Letter to the Editor: Survivors should be in control of their own records

As individual professional archivists and information professionals, we wish to add our support to the calls for the full and immediate withdrawal of the Retention of Records Bill 2019 (Abuse records Bill should be withdrawn, December 4, 2019).

Letter to the Editor: Survivors should be in control of their own records

As individual professional archivists and information professionals, we wish to add our support to the calls for the full and immediate withdrawal of the Retention of Records Bill 2019 (Abuse records Bill should be withdrawn, December 4, 2019).

Since the foundation of the State, Ireland has been working against absent records and histories owing to the destruction of records at the Public Records Office of Ireland in Dublin in 1922.

As archivists, we work to preserve, document, and make accessible records of official, public, cultural, and other activities in the country so that all others in future generations may learn and understand the development of the State and its people.

Until as recently as 1986, Ireland had no established legislation to ensure the preservation and access of State and public records for future generations until the enactment of the National Archives Act.

This new legislation, the Retention of Records Bill 2019, which is currently being debated, is unprecedented in its aim to close access to records currently contained in the archives of the Commission to Inquire into Child Abuse (the Ryan commission), and the Residential Institutions Redress Board and Review Committee for 75 years.

International examples, such as at the National Library of Australia and The National Centre for Truth and Reconciliation at the University of Manitoba, Canada, show how archive repositories, supported by adequate resourcing, staffing, and with public and academic consultation, have responded elsewhere.

These examples have played central roles in respective national cases in terms of awareness, commemorations, and in legal recognition of instances of institutional abuse and/or detainment of women, children, indigenous populations or others who have been victimised within society.

Archival transparency, for survivors as well as for the wider public, is a key indicator of a functioning and open democratic society.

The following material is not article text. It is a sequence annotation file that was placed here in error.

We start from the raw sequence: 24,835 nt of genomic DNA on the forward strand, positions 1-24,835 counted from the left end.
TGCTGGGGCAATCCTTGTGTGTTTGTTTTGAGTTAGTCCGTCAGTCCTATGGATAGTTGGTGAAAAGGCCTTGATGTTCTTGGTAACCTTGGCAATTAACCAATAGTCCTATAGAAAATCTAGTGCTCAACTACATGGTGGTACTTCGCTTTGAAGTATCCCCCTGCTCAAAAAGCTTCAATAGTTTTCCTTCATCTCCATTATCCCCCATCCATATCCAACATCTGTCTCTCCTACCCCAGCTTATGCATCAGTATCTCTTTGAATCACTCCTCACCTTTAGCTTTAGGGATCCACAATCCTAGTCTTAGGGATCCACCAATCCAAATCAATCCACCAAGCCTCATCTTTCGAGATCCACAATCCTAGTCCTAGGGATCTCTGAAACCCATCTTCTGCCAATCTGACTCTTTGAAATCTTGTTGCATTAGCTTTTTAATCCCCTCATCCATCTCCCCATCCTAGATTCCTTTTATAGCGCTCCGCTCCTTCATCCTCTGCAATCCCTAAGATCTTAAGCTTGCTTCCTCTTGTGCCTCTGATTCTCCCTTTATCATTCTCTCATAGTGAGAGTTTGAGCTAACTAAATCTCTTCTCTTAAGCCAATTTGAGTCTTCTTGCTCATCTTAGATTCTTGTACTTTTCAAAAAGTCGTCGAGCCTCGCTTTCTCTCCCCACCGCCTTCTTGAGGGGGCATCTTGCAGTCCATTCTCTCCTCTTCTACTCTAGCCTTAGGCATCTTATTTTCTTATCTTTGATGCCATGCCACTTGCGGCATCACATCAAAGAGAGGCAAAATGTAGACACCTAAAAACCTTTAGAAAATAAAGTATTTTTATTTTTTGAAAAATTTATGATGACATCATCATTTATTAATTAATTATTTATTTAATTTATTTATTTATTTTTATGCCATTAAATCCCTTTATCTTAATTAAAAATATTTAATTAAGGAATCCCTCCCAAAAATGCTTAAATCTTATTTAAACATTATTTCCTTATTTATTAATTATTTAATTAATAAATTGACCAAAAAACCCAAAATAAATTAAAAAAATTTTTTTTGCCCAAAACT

It can offer healing and hope, even to those who have continually been denied such things through a lack of access to their personal records. Sealing records to the extent that is being provided for within the Retention of Records Bill 2019, can in such situations act as a further barrier, perpetuating trauma and stigma by silencing survivors.

Both now and in the future, survivors should be in control of their own records.

As we are moving through a Decade of Commemorations, within which turbulent years of reflection lie ahead, 2022 will see the centenary of the destruction of the Public Record Office of Ireland. We have an opportunity and a responsibility to prevent another dark absence in our records and histories.

We urge the immediate withdrawal of the Retention of Records Bill 2019 and the entering into a full consultative process with survivors and their representatives, as well as with the archivists, records managers, and information management professionals nationwide.

This process, through a respectful, appropriate and ethical manner, compliant with EU General Data Protection Regulation and existing archival legislation, can prove to be a defining moment for the State in its treatment of both survivors of abuse and of their testimony.

Dr Barry Houlihan (NUI Galway)

Joanne Carroll

Catriona Crowe (former head of Special Projects, National Archives of Ireland)

Conor Dent

Rebecca Grant (Doctoral Candidate, UCD)

Aisling Keane (NUI Galway)

Fiona Kearney (Fellow, Information and Records Management Society)

Leanne Ledwidge (Irish Film Institute)

Kate Manning (UCD Archives)

Dr Jane Maxwell (TCD Archives)

Felix Meehan

Dr Kirsten Mulrennan

Lisa Murphy

Meadhbh Murphy (UCD Archives)

Niamh Ní Charra (NUI Galway)

Kasandra O’Connell (Irish Film institute)

Fionnuala Parfrey

Sarah Poutch (UCD Archives)

Maria Ryan

Orna Somerville (UCD Archives)

This reader's opinion was originally published in the letters page of the Irish Examiner print edition on December 7, 2019.

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